The party's leader at Westminster also said he believed that most of the "don't knows" wanted to be persuaded of the case for independence.
Asked about the controversial Cybernats (online activists), the 44-year-old politician urged all sides to take care in the language they used and show respect to their opponents.
Recent polls have shown a marked fall-off in those who said they still do not know how they would vote on September 18. The four most recent ones have recorded don't knows at 13%, 12%, 11% and 16%. In December, one poll placed them as high as 33%.
But Mr Robertson, who pays close attention to internal polling and campaign intelligence, believes the number of undecideds among Scotland's four million voters is much larger than recent snapshots have suggested.
Asked his estimate for the don't knows, he replied: "Up to 40% of the electorate are reachable. How one chooses to describe the degree of undecidedness I will leave to the psephologists.
"Most of them wish to be persuaded of the strongest case for Yes, so they can, if they want to, vote that way."
Asked if he was really getting a sense on the ground of this desire to be persuaded in favour of independence, he said: "Yes. People want to get a satisfactory balance between their head and their heart when they are undecided."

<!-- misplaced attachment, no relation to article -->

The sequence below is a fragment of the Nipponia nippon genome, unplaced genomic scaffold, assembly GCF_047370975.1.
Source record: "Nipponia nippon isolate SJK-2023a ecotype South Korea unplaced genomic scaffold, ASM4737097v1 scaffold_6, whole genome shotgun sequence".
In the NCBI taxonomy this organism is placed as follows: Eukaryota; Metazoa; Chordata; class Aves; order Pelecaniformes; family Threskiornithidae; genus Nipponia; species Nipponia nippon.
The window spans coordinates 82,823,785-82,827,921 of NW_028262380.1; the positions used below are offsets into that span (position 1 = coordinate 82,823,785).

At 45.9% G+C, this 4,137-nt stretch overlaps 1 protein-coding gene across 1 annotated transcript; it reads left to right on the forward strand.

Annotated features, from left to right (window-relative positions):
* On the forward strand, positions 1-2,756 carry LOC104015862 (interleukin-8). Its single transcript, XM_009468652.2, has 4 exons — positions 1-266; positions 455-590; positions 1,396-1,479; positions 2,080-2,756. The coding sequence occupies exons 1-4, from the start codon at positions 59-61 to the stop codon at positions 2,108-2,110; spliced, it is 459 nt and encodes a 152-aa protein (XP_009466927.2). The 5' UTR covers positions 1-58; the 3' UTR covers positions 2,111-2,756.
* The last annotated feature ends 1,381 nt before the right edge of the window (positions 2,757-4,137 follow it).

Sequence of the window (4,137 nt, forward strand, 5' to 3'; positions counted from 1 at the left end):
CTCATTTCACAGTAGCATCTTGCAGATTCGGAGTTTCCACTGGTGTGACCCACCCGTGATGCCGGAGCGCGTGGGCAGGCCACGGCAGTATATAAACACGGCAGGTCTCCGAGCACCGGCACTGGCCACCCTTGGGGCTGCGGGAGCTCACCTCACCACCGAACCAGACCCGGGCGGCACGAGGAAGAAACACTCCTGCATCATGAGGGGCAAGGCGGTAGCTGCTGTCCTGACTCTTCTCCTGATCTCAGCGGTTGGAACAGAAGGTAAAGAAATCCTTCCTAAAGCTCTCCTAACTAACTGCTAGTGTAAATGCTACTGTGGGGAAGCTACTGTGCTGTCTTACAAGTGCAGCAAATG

The MP for Moray, who co-ordinated the SNP's successful campaign in 2011 that resulted in a landslide victory for the party at Holyrood, stressed: "I am totally convinced the referendum is there to be won. It comes down to confidence, optimism and doing everything that we need to do to provide voters with the information that they require to vote Yes."
Asked about whether the Cybernats enhanced or diminished the campaign, he said: "Anybody who uses extreme language or is disrespectful from any perspective diminishes the democratic process.
"One persuades people by being respectful and explaining that this better future for Scotland is for everybody regardless of where their views were ... The point about the discourse we choose and the way in which we choose to make our case is really important."
Marking just six months to polling day, Nicola Sturgeon has set out six reasons for voting Yes, including creating more jobs and opportunities for Scotland as well as protecting public services from "Westminster's privatisation obsession".
"The referendum is a choice between taking Scotland's future into Scotland's hands or leaving our future in the hands of an out-of-touch Westminster establishment," the Deputy First Minister says today.
Elsewhere, Alistair Darling has set out the pro-UK camp's "positive campaign with a message of working together at its heart".
"The history of the UK shows we are better and stronger when our four nations pool and share our resources by working together. The bailout of RBS is a good example of that."
The Better Together leader today adds: "We can decide to keep the strength, stability and security of being part of the larger UK, with a stronger Scottish Parliament and the guarantee of more powers, or we can take a leap into the unknown with all the risks of separation."